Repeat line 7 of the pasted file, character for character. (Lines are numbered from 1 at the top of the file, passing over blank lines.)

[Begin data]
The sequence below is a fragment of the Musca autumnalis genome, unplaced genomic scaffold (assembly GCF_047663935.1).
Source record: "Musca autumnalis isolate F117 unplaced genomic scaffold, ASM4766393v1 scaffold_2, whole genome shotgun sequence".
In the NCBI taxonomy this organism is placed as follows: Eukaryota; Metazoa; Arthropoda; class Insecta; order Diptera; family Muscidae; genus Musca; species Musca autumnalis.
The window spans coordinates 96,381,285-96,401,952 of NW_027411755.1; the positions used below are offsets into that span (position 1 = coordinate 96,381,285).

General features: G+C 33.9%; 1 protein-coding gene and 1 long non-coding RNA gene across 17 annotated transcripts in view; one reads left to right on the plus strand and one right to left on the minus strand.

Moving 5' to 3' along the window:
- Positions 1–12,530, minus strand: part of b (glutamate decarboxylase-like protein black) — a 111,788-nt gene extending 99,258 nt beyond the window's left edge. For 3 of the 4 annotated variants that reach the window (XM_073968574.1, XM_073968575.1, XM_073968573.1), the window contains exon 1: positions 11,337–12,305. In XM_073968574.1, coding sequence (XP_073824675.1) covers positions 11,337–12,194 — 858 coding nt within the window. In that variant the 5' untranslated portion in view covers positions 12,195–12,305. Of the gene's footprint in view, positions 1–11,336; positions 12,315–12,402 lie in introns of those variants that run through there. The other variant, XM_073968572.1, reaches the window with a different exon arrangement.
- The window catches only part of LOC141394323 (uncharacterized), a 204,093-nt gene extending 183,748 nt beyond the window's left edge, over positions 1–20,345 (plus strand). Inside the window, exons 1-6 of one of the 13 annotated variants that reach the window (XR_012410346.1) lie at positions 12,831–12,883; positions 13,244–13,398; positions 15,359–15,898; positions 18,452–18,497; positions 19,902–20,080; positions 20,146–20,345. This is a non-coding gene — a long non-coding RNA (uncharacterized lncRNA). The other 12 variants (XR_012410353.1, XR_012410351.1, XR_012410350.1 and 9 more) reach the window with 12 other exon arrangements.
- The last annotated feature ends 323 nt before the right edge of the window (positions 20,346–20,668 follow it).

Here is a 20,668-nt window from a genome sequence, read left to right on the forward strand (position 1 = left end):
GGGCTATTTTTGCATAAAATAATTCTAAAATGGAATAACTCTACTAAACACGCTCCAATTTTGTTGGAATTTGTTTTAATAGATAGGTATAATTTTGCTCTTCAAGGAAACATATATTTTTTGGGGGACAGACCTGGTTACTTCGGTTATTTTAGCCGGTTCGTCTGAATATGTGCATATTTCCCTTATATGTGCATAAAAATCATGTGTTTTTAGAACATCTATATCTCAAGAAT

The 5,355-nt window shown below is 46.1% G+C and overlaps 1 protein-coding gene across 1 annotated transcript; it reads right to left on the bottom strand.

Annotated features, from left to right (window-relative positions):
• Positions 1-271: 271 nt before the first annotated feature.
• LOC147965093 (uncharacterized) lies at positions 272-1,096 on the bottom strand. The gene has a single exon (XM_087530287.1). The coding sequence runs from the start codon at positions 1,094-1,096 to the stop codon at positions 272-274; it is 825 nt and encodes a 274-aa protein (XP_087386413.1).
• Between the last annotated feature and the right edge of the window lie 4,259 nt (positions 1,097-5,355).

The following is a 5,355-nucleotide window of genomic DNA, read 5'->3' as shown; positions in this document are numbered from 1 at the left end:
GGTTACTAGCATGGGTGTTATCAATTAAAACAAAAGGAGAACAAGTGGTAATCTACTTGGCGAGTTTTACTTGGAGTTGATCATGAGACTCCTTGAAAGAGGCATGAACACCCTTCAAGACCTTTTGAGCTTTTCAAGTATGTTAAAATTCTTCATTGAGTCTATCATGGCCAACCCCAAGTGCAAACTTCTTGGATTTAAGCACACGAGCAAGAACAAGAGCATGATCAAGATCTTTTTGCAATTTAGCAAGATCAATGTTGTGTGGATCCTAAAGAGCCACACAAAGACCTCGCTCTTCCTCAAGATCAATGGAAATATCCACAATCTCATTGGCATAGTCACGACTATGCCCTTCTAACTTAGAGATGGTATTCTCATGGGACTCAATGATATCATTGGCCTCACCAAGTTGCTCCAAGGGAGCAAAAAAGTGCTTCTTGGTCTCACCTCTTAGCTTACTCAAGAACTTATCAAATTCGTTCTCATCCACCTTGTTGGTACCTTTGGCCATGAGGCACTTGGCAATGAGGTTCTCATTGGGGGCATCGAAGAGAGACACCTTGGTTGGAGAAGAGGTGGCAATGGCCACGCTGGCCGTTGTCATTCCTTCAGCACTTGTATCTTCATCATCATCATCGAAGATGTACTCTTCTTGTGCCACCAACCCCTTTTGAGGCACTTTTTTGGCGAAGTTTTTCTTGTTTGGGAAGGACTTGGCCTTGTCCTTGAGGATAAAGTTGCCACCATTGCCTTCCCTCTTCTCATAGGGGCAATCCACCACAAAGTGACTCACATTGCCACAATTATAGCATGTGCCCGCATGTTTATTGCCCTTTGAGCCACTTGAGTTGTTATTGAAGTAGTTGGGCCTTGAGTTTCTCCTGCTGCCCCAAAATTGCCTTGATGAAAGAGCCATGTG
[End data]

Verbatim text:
- Positions 1–12,530, minus strand: part of b (glutamate decarboxylase-like protein black) — a 111,788-nt gene extending 99,258 nt beyond the window's left edge. For 3 of the 4 annotated variants that reach the window (XM_073968574.1, XM_073968575.1, XM_073968573.1), the window contains exon 1: positions 11,337–12,305. In XM_073968574.1, coding sequence (XP_073824675.1) covers positions 11,337–12,194 — 858 coding nt within the window. In that variant the 5' untranslated portion in view covers positions 12,195–12,305. Of the gene's footprint in view, positions 1–11,336; positions 12,315–12,402 lie in introns of those variants that run through there. The other variant, XM_073968572.1, reaches the window with a different exon arrangement.